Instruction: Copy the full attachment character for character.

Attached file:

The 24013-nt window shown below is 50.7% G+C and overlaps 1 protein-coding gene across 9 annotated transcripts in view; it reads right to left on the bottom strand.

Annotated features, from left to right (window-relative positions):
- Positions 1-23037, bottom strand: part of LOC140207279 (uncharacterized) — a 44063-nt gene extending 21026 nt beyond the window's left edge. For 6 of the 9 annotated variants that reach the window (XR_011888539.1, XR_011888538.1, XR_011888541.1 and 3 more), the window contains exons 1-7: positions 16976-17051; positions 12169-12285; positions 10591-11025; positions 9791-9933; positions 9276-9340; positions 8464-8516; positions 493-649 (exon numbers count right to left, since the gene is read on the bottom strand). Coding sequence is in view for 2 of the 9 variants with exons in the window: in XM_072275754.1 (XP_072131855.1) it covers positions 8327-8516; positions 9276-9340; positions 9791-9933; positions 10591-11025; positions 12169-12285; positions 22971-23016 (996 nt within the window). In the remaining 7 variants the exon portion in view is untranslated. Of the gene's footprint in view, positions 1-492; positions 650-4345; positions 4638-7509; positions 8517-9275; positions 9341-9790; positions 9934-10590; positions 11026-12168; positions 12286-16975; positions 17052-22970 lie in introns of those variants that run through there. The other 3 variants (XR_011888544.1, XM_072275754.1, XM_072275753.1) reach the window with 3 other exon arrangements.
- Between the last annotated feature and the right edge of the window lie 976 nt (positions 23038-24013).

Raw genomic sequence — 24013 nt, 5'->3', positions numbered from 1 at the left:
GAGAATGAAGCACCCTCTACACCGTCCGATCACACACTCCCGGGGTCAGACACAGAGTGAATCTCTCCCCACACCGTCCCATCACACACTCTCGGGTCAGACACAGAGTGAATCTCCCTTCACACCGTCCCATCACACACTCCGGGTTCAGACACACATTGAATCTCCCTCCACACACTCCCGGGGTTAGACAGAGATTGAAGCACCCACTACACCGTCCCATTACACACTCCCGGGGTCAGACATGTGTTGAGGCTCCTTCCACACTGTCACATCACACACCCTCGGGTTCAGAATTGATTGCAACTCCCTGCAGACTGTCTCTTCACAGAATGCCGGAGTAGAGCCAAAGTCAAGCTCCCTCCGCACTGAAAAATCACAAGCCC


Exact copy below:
The 24013-nt window shown below is 50.7% G+C and overlaps 1 protein-coding gene across 9 annotated transcripts in view; it reads right to left on the bottom strand.

Annotated features, from left to right (window-relative positions):
- Positions 1-23037, bottom strand: part of LOC140207279 (uncharacterized) — a 44063-nt gene extending 21026 nt beyond the window's left edge. For 6 of the 9 annotated variants that reach the window (XR_011888539.1, XR_011888538.1, XR_011888541.1 and 3 more), the window contains exons 1-7: positions 16976-17051; positions 12169-12285; positions 10591-11025; positions 9791-9933; positions 9276-9340; positions 8464-8516; positions 493-649 (exon numbers count right to left, since the gene is read on the bottom strand). Coding sequence is in view for 2 of the 9 variants with exons in the window: in XM_072275754.1 (XP_072131855.1) it covers positions 8327-8516; positions 9276-9340; positions 9791-9933; positions 10591-11025; positions 12169-12285; positions 22971-23016 (996 nt within the window). In the remaining 7 variants the exon portion in view is untranslated. Of the gene's footprint in view, positions 1-492; positions 650-4345; positions 4638-7509; positions 8517-9275; positions 9341-9790; positions 9934-10590; positions 11026-12168; positions 12286-16975; positions 17052-22970 lie in introns of those variants that run through there. The other 3 variants (XR_011888544.1, XM_072275754.1, XM_072275753.1) reach the window with 3 other exon arrangements.
- Between the last annotated feature and the right edge of the window lie 976 nt (positions 23038-24013).

Raw genomic sequence — 24013 nt, 5'->3', positions numbered from 1 at the left:
GAGAATGAAGCACCCTCTACACCGTCCGATCACACACTCCCGGGGTCAGACACAGAGTGAATCTCTCCCCACACCGTCCCATCACACACTCTCGGGTCAGACACAGAGTGAATCTCCCTTCACACCGTCCCATCACACACTCCGGGTTCAGACACACATTGAATCTCCCTCCACACACTCCCGGGGTTAGACAGAGATTGAAGCACCCACTACACCGTCCCATTACACACTCCCGGGGTCAGACATGTGTTGAGGCTCCTTCCACACTGTCACATCACACACCCTCGGGTTCAGAATTGATTGCAACTCCCTGCAGACTGTCTCTTCACAGAATGCCGGAGTAGAGCCAAAGTCAAGCTCCCTCCGCACTGAAAAATCACAAGCCC